Kate Allen, CEO weekly update 1st May 2020
CEO Update 1st May 2020
We stand in the middle of a worldwide crisis and one that we have little control over, but we can control our approach. The positivity with which we are standing firm and facing this virus is not one based on naivety but rather is a stance that we are comfortable with; it is to be solution focussed.
Supporting 140 vulnerable people across the Thames Valley, to date 4 autistic people we support are thought to have had the virus, with one person currently recovering. The eligibility criteria around testing has changed again in the last week with confirmation that all those who work in social care and the people they support can book for a test, regardless as to whether they are displaying symptoms. This is a hugely positive step for us as it means we will have more information enabling us to make decisions and take appropriate action to protect people.
Five of our employees have used the testing centres in Oxfordshire this week, with three unfortunately testing positive. All are now resting, looking after themselves and keen to return to work when it is safe for them to do so. The ability to test ensures that as individuals they can take all necessary measures to keep themselves safe and protect others by not transmitting the virus further. We have 30 employees currently not at work, at least half are people who have chosen to isolate (with no symptoms) and with a further 5 officially shielding.
As the situation changes the Government is constantly reviewing and releasing new guidance on how different social care settings can respond. We are registered with the Care Quality Commission for the provision of Domiciliary Care and alongside that we deliver under a model known as Supported Living. This means that we are not recognised as providing Care Homes. The current recommendation by Public Health England is that all those working in domiciliary care and supported living, where a 2 metre distance cannot be maintained, should wear a facemask, regardless as to whether the person being supported is displaying symptoms or not. This is a recommendation that Kingwood fully supports, as it will reduce the risks presented to the person we support by their staff, as well as protecting the staff. For some autistic people we support this is proving very hard, as not being able to see the face of their support team, who they know and trust, is very confusing. We understand this difficulty, and it is for us to help the people we support to come to terms with the use of facemasks, as this is likely to become a very ‘normal’ thing to do. We are using our expertise to help support autistic people around the anxiety of both wearing facemasks and seeing others wear facemasks.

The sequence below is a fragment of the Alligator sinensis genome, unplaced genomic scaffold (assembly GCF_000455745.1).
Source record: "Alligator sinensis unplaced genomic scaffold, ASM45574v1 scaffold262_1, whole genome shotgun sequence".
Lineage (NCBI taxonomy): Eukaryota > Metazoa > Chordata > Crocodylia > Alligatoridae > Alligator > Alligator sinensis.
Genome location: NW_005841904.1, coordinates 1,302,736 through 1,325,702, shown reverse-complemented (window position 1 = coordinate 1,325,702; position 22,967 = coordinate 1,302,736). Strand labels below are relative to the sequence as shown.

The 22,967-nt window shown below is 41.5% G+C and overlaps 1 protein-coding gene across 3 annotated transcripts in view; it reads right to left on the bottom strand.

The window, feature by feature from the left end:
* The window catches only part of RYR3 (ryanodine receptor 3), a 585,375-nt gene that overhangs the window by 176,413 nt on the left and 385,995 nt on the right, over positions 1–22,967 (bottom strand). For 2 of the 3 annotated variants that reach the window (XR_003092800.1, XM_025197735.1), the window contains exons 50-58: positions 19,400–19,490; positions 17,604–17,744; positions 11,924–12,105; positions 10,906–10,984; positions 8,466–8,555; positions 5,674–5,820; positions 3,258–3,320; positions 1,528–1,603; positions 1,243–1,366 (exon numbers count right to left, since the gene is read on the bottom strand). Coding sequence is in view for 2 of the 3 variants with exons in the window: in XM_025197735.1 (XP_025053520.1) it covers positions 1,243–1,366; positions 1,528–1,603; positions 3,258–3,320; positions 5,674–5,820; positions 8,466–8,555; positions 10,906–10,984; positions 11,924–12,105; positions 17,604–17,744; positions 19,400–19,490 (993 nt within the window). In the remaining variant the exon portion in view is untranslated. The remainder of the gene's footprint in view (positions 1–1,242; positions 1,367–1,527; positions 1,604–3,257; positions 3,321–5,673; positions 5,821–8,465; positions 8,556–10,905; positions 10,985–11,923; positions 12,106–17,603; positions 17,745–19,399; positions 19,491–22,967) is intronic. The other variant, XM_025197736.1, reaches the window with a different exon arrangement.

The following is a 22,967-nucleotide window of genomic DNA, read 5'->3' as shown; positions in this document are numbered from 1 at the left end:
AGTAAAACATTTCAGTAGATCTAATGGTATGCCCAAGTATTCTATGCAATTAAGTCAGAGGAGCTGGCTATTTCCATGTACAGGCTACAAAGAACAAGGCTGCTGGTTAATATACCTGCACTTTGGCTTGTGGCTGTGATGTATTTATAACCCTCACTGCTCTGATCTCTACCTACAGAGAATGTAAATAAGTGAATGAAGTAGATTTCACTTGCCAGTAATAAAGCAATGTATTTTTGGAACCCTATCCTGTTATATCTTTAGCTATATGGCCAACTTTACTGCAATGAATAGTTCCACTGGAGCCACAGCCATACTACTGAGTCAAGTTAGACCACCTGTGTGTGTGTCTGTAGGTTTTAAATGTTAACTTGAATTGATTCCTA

The provision of PPE has become harder in recent days, however we have managed to procure a large order with a reliable supplier to ensure we have sufficient facemasks whilst the Government takes necessary action to improve resources.
As the Chief Executive during this crisis, the responsibility to steer the charity safely through this situation sits, rightfully so, on my shoulders. However our success so far is certainly not mine alone. It is an achievement of the whole Kingwood team, who are facing coronavirus together. And it is with gratitude and thanks for this joint effort that I write this week’s update.
Most people who work for and with Kingwood know we are different. We are positive, we are clear about our purpose, we are kind and we care. And I notice as I write this my constant use of ‘we’. And that, I believe, is part of what makes us different.
Kate Allen, CEO